Director: Sarah Evans
Writer: Sarah Evans
Cast: Ryan Foreman, Evelyn Halbach
Running time: 13mins
Attention to detail and patience are two terms I can’t say that I am fond of (mainly because I had to remove them from my skill set) yet they are key to providing feedback on Space Ranger. This short from first-time filmmaker Sarah Evans is so deep, and has been packed with so many wonderful messages – but, as in the story itself, these treasures are sometimes hard to find amid many weaknesses. So, let’s start digging.
First, I should say I respect Evans, who produced this film as a student, for having the courage to bring up topics that are sensitive and heavy. Topics like grief, gun violence, environmental crisis can be a daunting prospect for young filmmakers, and they should be celebrated for trying to tackle them… But I do also believe that less is more. An important lesson for all young artists to understand, is that we do not need to say everything we want to say in just one piece. Particularly in a short, focusing on one aspect clearly instead of many aspects hurriedly will produce more satisfying results. Manifest your purpose and work your way through it.
In this case, Evans made this film wanting to emphasise the importance of communication as a tool for positive mental health. Our main character is withdrawn and heavily affected by loss, as well as gun violence in schools. But did that stick with me? Absolutely not. It can’t stand on its own when we see so little of that world. If I see a teenager and a kid in a landfill for 95% of the film (if not more), going through what is disguised as endless garbage, I can’t help but only link the story to environmental causes. There was not a second where I wondered if Space Ranger had anything to do with mental health and communication. All I could think of is that we got a stereotypically frustrated teenager and innocent child teaming up for a greater cause.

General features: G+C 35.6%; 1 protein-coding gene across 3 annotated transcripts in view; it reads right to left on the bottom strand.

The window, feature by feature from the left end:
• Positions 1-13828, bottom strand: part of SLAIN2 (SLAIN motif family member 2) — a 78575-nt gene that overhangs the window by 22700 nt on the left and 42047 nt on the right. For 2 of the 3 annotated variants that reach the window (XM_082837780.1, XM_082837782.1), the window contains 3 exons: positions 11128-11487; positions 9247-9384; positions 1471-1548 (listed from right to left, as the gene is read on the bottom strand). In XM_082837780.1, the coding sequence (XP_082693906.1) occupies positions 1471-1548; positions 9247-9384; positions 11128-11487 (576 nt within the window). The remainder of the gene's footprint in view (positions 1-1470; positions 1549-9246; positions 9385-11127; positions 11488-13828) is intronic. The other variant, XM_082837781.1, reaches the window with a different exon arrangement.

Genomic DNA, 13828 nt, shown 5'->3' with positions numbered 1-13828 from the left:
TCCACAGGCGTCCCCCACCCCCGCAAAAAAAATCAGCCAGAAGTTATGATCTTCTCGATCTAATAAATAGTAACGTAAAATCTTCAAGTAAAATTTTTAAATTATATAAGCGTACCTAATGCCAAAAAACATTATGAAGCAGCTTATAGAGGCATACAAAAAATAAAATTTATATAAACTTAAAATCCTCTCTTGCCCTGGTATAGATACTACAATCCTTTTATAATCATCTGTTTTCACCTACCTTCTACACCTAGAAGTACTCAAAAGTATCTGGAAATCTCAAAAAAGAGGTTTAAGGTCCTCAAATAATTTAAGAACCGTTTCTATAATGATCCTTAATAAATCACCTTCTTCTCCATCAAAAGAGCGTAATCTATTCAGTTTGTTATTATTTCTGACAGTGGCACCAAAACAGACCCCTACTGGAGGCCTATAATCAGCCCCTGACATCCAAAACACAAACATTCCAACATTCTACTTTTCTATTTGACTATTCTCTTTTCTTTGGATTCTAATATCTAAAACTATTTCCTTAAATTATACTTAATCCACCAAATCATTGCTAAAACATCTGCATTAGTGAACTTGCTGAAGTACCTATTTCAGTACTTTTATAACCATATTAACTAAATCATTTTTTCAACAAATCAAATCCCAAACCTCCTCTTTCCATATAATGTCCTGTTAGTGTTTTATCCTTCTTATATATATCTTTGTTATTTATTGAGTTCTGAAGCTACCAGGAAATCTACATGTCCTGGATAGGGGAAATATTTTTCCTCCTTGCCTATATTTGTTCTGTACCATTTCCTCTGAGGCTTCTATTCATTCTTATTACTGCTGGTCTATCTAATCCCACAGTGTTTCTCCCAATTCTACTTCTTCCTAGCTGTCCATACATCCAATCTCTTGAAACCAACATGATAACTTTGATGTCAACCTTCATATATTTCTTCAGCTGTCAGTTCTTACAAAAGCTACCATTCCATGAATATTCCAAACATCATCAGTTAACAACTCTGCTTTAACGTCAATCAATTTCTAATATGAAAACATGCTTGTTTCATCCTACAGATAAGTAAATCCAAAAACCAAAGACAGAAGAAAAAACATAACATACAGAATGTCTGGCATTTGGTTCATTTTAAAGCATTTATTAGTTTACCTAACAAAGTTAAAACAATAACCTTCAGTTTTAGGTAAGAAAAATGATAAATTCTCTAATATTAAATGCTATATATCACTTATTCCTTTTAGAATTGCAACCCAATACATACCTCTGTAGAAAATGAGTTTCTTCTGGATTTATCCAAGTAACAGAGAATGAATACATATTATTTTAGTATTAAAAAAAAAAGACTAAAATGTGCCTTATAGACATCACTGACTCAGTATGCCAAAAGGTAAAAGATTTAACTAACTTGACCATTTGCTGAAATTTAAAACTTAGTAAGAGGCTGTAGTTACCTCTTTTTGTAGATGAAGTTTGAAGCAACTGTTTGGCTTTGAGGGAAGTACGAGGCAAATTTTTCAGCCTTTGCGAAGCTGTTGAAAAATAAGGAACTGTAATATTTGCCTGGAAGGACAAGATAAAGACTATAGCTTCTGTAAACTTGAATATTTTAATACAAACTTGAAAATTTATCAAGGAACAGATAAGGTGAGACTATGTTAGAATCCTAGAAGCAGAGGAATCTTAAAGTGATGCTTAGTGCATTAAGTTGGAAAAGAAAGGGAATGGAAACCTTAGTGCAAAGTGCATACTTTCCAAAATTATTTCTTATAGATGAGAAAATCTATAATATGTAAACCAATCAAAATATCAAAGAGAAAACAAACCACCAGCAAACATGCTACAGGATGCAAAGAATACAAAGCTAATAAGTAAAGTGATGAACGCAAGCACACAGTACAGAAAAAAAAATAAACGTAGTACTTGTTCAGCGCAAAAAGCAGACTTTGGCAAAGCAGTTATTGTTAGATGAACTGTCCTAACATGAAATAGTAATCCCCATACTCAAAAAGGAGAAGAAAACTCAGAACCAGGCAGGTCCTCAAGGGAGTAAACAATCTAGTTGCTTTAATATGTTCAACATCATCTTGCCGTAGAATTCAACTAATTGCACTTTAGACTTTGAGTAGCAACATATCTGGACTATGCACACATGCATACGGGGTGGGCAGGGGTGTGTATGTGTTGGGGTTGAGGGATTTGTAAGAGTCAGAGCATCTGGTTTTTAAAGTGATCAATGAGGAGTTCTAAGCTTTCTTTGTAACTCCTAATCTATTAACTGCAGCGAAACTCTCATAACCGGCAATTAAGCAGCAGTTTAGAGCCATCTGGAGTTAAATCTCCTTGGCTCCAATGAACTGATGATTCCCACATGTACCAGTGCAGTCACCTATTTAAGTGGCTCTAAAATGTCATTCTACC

Brody (Ryan Foreman) spends his free time scouring a landfill, looking for something of value to him. During this journey, he meets little Delilah (Evelyn Halbach), a cheerful and overly friendly girl. It becomes apparent early on that Brody is struggling to maintain his balances in life. School is not going well and Delilah is getting on his nerves.
Delilah shares that the land field is more peaceful than her home – that is when Brody softens and opens up to her. Finally, we discover Brody is so engrossed in this tip because he is actually looking for his late mom’s brown journal; an artefact which apparently holds the key to saving the Earth. Delilah joins his efforts and the pair soon finds the most valuable item in the world.
The film’s strongest feature is the underlying contrast between the two main characters. It is rather beautiful: Delilah comes from a problematic home and she is neglected, while Brody lost his loving mother. They join forces to find the journal that contains the key to humanity’s salvation, prioritising it above all of their differences.
That doesn’t sound bad, does it? Well, as mentioned, the other narrative themes tend to distract from that central point. In my opinion, in that regard, Evans has left a little too much space for misinterpretation.
That is not to say there is no room for environmental discussion here. If you are living in 2021 and think that there is nothing wrong with the world, you are in the wrong time and space continuum. While our society still hasn’t reached the grim saturation point of this narrative yet, we are at the end of the beginning of an awareness period, where we are having all conversations that need to be had (climate change, cultural and racial matters and the list goes on). Films like this can help reiterate such messages and reach more audiences. They just need to strike the right balance between their emotional and ecological content.